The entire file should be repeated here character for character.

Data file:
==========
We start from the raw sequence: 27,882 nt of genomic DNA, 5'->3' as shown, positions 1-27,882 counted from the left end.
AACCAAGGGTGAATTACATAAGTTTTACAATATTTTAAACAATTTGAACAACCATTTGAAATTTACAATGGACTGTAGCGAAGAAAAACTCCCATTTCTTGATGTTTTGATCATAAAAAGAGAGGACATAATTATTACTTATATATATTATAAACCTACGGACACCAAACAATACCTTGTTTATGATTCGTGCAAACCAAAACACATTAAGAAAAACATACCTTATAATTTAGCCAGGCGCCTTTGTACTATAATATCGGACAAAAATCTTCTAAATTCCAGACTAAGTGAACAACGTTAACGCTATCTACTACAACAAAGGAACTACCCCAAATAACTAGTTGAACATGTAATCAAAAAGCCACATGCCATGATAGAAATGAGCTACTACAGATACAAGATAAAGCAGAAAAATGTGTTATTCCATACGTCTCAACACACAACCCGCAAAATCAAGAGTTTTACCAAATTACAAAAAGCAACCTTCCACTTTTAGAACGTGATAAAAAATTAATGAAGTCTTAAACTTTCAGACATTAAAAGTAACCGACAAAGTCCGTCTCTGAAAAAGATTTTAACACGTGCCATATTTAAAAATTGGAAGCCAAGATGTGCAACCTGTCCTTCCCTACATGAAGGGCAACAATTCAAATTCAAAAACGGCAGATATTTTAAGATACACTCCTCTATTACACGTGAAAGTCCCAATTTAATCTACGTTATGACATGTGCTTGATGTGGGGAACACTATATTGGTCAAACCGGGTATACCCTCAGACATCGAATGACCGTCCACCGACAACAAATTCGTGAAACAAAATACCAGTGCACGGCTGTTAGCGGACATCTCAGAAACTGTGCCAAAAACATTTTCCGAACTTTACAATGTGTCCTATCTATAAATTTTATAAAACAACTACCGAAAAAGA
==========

We start from the raw sequence: 27,882 nt of genomic DNA, 5'->3' as shown, positions 1-27,882 counted from the left end.
AACCAAGGGTGAATTACATAAGTTTTACAATATTTTAAACAATTTGAACAACCATTTGAAATTTACAATGGACTGTAGCGAAGAAAAACTCCCATTTCTTGATGTTTTGATCATAAAAAGAGAGGACATAATTATTACTTATATATATTATAAACCTACGGACACCAAACAATACCTTGTTTATGATTCGTGCAAACCAAAACACATTAAGAAAAACATACCTTATAATTTAGCCAGGCGCCTTTGTACTATAATATCGGACAAAAATCTTCTAAATTCCAGACTAAGTGAACAACGTTAACGCTATCTACTACAACAAAGGAACTACCCCAAATAACTAGTTGAACATGTAATCAAAAAGCCACATGCCATGATAGAAATGAGCTACTACAGATACAAGATAAAGCAGAAAAATGTGTTATTCCATACGTCTCAACACACAACCCGCAAAATCAAGAGTTTTACCAAATTACAAAAAGCAACCTTCCACTTTTAGAACGTGATAAAAAATTAATGAAGTCTTAAACTTTCAGACATTAAAAGTAACCGACAAAGTCCGTCTCTGAAAAAGATTTTAACACGTGCCATATTTAAAAATTGGAAGCCAAGATGTGCAACCTGTCCTTCCCTACATGAAGGGCAACAATTCAAATTCAAAAACGGCAGATATTTTAAGATACACTCCTCTATTACACGTGAAAGTCCCAATTTAATCTACGTTATGACATGTGCTTGATGTGGGGAACACTATATTGGTCAAACCGGGTATACCCTCAGACATCGAATGACCGTCCACCGACAACAAATTCGTGAAACAAAATACCAGTGCACGGCTGTTAGCGGACATCTCAGAAACTGTGCCAAAAACATTTTCCGAACTTTACAATGTGTCCTATCTATAAATTTTATAAAACAACTACCGAAAAAGA